For Melville, it often seems to come down to fathers and son. His own strained relationship with his sons, losing them both in terrible ways (one to suicide, the other died alone of a fever 3,000 miles away from home) had a profound impact on his work. And now, so deep into my journey with Billy Budd and Moby Dick, I see it everywhere. Ahab and Starbuck connect over the idea of the sons they have left behind – and though Ahad has clearly decided to die, he will not leave Starbuck’s son fatherless as well. he sees his own family reflected in Starbuck’s eye. Starbuck calls him “grand old soul” and in that moment, Ahab becomes the mentor, the father figure, the great man that Starbuck was searching for – perhaps even needed, given that he’d lost his own father and older brother to whaling years before.

And I see this father / son relationship reflected throughout the novel and the opera. Pip, the poor cabin boy who goes mad, is a son substitute for both Ahab and Starbuck. In the opera, left behind on the Pequod, Pip goes to his death clinging to Starbuck as Starbuck sings of the son he will never see again. Ahab can only watch, losing both of his surrogate boys in one terrible moment.

For the crew, Ahab becomes a mystical if deranged hero with amazing navigational skills, eerily connected to the sea and Moby Dick. For Starbuck, Ahab is both hero and monster, but he is also a fellow father of a son, and a father-figure as well. It makes the drama more intimate, more familial, but also more archetypal – the eternal struggle of fathers and sons, connecting and breaking with each other in endless cycle, seeking to reconnect when it is almost too late, when the book and the opera are ending, when the White Whale is just over the horizon. A struggle as old as time, reflected in the eyes of man you thought you hated, but so dearly want to love.




Back on the Pequod

Day 1 of rehearsal in Pittsburgh, with a largely new cast, and I find myself quoting favorite lines from the book like one of those crazy Melville nerds I used to laugh at before this whole journey began. And while it was good to have 5 weeks away from the boat, I will confess to missing the camaraderie of the rehearsal hall and the particular group of guys that shows up to do an opera like this. We make family very quickly, and learn to rely on one another, and even though everyone is coming straight from other projects, and is terrified of the short amount of time we have to put this together, already the excitement is starting to build:

and all were directed to that fatal goal which Ahab their one Lord and Keel did point to

I really can’t deny that there’s something quite special about these two pieces – Billy Budd and Moby Dick – so different, and yet the atmosphere in the room, the excitement of starting, is so much the same. These singers, they are all so game.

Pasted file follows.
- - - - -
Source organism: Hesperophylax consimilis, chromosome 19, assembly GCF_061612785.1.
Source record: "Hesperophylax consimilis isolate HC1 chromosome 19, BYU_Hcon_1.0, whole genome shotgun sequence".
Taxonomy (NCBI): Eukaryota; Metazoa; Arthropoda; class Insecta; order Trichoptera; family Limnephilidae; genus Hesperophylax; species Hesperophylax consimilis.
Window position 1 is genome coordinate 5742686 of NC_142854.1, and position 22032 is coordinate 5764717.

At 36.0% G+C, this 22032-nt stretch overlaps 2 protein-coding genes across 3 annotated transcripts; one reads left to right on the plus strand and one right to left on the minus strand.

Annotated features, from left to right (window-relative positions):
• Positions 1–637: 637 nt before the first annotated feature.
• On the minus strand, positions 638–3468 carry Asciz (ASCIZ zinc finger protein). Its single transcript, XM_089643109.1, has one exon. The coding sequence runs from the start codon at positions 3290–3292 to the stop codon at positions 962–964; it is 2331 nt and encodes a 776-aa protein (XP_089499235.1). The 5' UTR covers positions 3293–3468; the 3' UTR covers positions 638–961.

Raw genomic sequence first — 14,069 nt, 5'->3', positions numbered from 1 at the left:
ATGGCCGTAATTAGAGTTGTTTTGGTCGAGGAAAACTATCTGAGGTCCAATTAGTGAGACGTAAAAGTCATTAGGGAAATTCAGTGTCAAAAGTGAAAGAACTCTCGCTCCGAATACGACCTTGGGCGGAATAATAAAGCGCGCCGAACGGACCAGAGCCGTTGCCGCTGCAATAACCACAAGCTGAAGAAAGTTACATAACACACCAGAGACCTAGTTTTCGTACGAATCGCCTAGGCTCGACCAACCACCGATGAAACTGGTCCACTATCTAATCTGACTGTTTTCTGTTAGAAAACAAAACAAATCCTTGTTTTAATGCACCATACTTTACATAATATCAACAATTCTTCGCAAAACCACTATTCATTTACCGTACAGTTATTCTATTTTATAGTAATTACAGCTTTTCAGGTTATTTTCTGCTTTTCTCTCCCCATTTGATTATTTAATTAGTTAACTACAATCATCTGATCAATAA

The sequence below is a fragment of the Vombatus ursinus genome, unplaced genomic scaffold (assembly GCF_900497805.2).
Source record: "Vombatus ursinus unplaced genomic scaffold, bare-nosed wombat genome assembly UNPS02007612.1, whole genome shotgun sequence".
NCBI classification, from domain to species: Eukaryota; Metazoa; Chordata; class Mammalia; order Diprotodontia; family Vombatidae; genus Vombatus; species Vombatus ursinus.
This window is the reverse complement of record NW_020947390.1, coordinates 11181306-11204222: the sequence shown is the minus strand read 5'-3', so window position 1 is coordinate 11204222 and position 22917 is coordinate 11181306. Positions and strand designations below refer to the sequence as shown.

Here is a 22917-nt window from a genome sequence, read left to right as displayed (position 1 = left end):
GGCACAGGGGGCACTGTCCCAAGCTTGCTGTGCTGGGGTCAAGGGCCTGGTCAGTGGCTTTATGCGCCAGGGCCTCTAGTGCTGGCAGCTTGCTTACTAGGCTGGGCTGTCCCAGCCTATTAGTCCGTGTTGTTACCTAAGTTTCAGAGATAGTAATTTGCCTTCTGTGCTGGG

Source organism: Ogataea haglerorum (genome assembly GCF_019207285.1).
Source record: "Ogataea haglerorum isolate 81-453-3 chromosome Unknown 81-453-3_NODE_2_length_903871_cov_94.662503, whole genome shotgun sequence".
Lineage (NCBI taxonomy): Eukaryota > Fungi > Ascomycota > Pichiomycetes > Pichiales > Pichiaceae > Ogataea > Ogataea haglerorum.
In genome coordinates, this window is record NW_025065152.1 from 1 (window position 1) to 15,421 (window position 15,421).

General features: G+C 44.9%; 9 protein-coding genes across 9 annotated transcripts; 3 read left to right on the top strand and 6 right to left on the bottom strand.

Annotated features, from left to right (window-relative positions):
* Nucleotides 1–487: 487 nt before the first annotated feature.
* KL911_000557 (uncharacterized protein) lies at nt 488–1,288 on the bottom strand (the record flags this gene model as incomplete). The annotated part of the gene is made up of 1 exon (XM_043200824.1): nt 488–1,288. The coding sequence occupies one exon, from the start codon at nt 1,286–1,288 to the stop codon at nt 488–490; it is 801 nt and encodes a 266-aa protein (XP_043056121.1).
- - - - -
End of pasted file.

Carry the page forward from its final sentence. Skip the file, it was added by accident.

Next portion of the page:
So I found myself walking around the rehearsal hall, talking to the harpooneers about the correct way to hold and throw a harpoon (thank you, docents at the New Bedford Whaling Museum) – and showing them the famous statue from the square there, with its caption “a dead whale, or a stove boat” – a sentiment they sing in Act I Scene 2…


and they looked intently, and then matched their hands to the image in the photograph and nodded seriously, and one of them simply said, “Cool.”

These are my people. And I am home again.




Is Ahab Ahab?

It’s always interesting to watch someone you really respect and admire develop a difficult and unlikable character – because inevitably, if they are good at their job, they make you see things you just didn’t before. I’ve had the pleasure of working with Roger Honeywell on several shows – all of them with some sort of nautical theme – and of course, he’s been on this same Melville journey with me this year.  It’s no surprise that he’s a very compelling Ahab, fully embracing the darker aspects of a man “gnawed within and scorched without.” He’s got the monomaniac thing down, resisting help in the rehearsal hall and resisting the urge to be sympathetic to his fellow travelers on board. Revenge is his bread and butter.

But what’s surprising – and scary – is how much he’s taking the rest of us along for the ride. He’s not only compelling, but convincing – he’s actually got me, and the crew, believing that chasing Moby Dick over thousands of miles – while ignoring the cost to the voyage, the ship, and maybe our lives –  is the most logical, the greatest, the noblest thing one could do. As Ahab, he makes sense. As all truly great, crazy people do.

 “A wild mystical, sympathetic feeling was in me;                                                    Ahab’s quenchless feud seemed mine”

Yes, Ishmael I hear you. Ahab has reached inside and talked to that other part of your soul, the part we all want to pretend isn’t there, the part that makes us both despise and admire him. The grand, ungodly, God-like man is the helm and we are all just along for the ride – and he’s convinced us it’s exactly where we want to be.